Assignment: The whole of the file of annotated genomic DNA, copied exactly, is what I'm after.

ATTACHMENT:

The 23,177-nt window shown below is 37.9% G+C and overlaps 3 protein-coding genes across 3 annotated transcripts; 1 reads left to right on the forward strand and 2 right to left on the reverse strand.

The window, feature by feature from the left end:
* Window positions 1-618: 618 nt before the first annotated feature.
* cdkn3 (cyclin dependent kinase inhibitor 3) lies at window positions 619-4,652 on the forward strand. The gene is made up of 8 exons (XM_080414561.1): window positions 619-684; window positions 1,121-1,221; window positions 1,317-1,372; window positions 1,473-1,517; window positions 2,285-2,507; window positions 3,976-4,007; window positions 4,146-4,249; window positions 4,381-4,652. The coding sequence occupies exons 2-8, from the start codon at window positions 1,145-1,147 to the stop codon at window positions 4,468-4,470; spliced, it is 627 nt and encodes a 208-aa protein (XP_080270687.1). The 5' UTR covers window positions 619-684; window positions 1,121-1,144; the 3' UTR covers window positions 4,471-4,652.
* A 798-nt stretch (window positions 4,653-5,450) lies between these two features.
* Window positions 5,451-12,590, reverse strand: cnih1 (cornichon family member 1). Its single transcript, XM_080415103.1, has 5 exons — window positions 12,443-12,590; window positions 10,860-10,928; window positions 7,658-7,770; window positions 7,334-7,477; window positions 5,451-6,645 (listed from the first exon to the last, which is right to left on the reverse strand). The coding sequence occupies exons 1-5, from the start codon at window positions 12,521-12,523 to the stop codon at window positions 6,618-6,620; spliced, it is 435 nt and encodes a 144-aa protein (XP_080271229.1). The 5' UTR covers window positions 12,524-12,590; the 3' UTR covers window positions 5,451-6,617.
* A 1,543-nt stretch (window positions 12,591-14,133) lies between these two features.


The 23,177-nt window shown below is 37.9% G+C and overlaps 3 protein-coding genes across 3 annotated transcripts; 1 reads left to right on the forward strand and 2 right to left on the reverse strand.

The window, feature by feature from the left end:
* Window positions 1-618: 618 nt before the first annotated feature.
* cdkn3 (cyclin dependent kinase inhibitor 3) lies at window positions 619-4,652 on the forward strand. The gene is made up of 8 exons (XM_080414561.1): window positions 619-684; window positions 1,121-1,221; window positions 1,317-1,372; window positions 1,473-1,517; window positions 2,285-2,507; window positions 3,976-4,007; window positions 4,146-4,249; window positions 4,381-4,652. The coding sequence occupies exons 2-8, from the start codon at window positions 1,145-1,147 to the stop codon at window positions 4,468-4,470; spliced, it is 627 nt and encodes a 208-aa protein (XP_080270687.1). The 5' UTR covers window positions 619-684; window positions 1,121-1,144; the 3' UTR covers window positions 4,471-4,652.
* A 798-nt stretch (window positions 4,653-5,450) lies between these two features.
* Window positions 5,451-12,590, reverse strand: cnih1 (cornichon family member 1). Its single transcript, XM_080415103.1, has 5 exons — window positions 12,443-12,590; window positions 10,860-10,928; window positions 7,658-7,770; window positions 7,334-7,477; window positions 5,451-6,645 (listed from the first exon to the last, which is right to left on the reverse strand). The coding sequence occupies exons 1-5, from the start codon at window positions 12,521-12,523 to the stop codon at window positions 6,618-6,620; spliced, it is 435 nt and encodes a 144-aa protein (XP_080271229.1). The 5' UTR covers window positions 12,524-12,590; the 3' UTR covers window positions 5,451-6,617.
* A 1,543-nt stretch (window positions 12,591-14,133) lies between these two features.